FDIC 2012: Fire Dynamics in Structures with Dan Madrzykowski

As America’s premier firefighter conference, the Fire Department Instructors Conference (FDIC) has often served as a vehicle for advancing important concepts in the American fire service, and FDIC 2012 was no exception.

In his Monday workshop, “Fire Dynamics in Structures,”¬†National Institute of Standards and Technology (NIST)¬† researcher and former George D. Post Instructor of the Year award recipient Dan Madrzyskowski covered some critical scientific topics about fire behavior in structural firefighting.

Madrzykowski reviewed NIST’s mission to improve firefighter safety and effectiveness through science. He reflected on the limited training on fire behavior many firefighters get through formal channels, and how the bulk of fire service’s members training is expected to come from the street–at precisely a time when the number of fires is dwindling.

Using a number of research videos, Madrzykowski covered some of NIST’s research projects, including how heat can affect semiconductors in PASS devices and radios, and fire extension between houses that are set close together.

He discussed the changing environments firefighters have to work in, and how building construction is impacting firefighter safety. Comparing new and legacy construction, he pointed out the increase size of houses and the decreasing size of housing lots; the changing fuel load inside homes; the increased pitch and area of roofs, which affects vertical ventilation efforts; and the growing compartmentalization in new construction.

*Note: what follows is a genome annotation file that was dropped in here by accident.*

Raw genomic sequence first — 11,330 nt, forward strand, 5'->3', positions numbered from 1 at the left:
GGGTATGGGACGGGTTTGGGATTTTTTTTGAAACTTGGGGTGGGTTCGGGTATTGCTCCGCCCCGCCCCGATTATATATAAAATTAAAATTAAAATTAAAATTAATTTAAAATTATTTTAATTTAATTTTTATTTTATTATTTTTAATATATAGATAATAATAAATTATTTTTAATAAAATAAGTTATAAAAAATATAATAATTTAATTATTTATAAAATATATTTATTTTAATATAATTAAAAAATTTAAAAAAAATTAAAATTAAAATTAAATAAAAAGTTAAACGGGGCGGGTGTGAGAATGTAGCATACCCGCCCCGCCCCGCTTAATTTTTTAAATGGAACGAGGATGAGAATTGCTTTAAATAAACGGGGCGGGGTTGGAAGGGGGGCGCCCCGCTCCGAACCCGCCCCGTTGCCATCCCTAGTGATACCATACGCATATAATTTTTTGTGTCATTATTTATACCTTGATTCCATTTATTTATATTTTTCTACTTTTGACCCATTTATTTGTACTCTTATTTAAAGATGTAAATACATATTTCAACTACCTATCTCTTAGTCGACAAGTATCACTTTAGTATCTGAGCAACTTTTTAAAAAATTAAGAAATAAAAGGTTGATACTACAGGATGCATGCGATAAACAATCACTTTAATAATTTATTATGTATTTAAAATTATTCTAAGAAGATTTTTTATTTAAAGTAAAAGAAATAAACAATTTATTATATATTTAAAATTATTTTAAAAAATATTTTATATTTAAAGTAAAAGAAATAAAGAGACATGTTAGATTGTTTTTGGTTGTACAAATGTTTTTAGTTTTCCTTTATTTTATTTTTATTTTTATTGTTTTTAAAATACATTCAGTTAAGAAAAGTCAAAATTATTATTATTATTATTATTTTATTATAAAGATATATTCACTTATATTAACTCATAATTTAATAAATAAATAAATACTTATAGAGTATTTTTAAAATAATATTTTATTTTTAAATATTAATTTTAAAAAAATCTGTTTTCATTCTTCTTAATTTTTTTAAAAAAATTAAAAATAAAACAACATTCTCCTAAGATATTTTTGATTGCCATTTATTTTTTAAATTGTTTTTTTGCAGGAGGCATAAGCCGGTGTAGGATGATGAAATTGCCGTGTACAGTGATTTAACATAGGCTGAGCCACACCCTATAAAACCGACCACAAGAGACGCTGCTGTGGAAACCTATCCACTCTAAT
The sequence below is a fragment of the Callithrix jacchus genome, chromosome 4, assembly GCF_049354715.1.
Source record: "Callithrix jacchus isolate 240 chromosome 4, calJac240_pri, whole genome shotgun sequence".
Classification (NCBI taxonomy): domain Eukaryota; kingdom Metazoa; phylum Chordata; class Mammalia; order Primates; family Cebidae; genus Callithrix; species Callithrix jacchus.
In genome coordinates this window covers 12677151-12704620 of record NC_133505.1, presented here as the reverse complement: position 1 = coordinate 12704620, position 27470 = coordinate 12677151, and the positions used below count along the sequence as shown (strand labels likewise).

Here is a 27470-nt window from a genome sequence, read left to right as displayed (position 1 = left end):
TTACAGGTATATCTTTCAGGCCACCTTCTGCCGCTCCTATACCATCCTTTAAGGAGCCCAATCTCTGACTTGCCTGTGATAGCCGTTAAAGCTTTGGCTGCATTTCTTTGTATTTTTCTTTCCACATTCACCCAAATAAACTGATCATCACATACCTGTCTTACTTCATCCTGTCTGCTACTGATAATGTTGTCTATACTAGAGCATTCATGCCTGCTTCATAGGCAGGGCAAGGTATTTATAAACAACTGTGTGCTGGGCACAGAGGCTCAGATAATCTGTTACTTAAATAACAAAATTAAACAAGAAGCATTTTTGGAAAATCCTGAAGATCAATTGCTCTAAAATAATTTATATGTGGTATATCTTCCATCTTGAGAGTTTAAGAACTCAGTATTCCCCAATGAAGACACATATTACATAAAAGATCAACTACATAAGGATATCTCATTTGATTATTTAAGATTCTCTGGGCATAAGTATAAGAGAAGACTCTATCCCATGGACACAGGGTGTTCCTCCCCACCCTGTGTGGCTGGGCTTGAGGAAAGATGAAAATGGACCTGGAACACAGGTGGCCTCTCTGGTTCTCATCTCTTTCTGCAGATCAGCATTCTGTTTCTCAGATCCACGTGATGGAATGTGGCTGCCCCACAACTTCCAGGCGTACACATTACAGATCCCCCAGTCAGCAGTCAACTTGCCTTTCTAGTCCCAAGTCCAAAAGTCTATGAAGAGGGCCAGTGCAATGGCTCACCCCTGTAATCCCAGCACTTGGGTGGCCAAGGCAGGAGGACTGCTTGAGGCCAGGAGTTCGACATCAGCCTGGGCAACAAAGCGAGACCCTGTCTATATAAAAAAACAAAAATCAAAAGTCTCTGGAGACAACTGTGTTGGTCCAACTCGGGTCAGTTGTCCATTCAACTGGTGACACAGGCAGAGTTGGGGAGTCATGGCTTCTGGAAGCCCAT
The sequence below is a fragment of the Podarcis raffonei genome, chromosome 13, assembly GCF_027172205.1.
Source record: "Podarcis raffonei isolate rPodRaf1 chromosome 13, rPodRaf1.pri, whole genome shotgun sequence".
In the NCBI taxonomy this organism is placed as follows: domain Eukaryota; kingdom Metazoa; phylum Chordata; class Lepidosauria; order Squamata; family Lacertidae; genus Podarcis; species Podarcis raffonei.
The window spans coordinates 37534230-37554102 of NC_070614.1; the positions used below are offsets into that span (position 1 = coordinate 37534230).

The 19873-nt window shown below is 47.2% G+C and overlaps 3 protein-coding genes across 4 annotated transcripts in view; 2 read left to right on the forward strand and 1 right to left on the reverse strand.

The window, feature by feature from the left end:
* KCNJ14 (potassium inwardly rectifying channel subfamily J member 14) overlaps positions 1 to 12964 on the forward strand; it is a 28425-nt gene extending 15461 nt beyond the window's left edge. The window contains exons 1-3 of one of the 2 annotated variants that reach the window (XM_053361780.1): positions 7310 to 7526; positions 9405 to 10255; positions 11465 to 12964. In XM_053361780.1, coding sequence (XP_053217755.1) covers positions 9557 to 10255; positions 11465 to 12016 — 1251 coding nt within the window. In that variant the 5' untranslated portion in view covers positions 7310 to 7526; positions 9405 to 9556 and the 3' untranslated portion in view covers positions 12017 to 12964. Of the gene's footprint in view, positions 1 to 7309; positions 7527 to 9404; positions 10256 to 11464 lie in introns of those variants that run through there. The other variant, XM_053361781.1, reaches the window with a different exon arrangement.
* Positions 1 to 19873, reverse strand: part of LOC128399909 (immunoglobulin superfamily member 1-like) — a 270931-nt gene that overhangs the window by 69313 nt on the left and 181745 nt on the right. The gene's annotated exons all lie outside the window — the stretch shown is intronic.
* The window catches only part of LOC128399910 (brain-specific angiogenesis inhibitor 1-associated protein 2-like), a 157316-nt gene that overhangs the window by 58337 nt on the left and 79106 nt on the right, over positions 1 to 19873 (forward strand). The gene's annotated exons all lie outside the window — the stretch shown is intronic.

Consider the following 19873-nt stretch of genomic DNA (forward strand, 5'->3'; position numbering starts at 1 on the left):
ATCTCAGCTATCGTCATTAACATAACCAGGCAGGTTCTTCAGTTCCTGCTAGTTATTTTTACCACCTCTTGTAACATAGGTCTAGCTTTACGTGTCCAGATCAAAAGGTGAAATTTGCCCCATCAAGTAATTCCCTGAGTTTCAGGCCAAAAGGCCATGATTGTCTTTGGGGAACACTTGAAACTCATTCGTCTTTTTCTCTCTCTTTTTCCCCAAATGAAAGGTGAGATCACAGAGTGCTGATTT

Madryzkowksi discussed how it’s increasingly difficult for fires to self-ventilate in newer structures, leading to situations in which fires are existing in a dormant state, waiting for a introducing of fresh oxygen–which often takes the form of firefighters ventilating or making entry into a building, leading to flashover. “Flashovers may be waiting for you,” he said.

Although providing copious amounts of data to back up his findings, Madryzkowski indicated that science still has some blind spots in regard to complex fire events. “Fire chiefs don’t have all the answers,” he said, “but neither do scientists and engineers.”

For more on Dan Madrzykowski and NIST, consider Research for the Fire Service: Positive Pressure Ventilation, Wind-Driven Fire Research: Hazards and Tactics, and NIST Researcher Dan Madrzykowski Named Fire Service Instructor of the Year.

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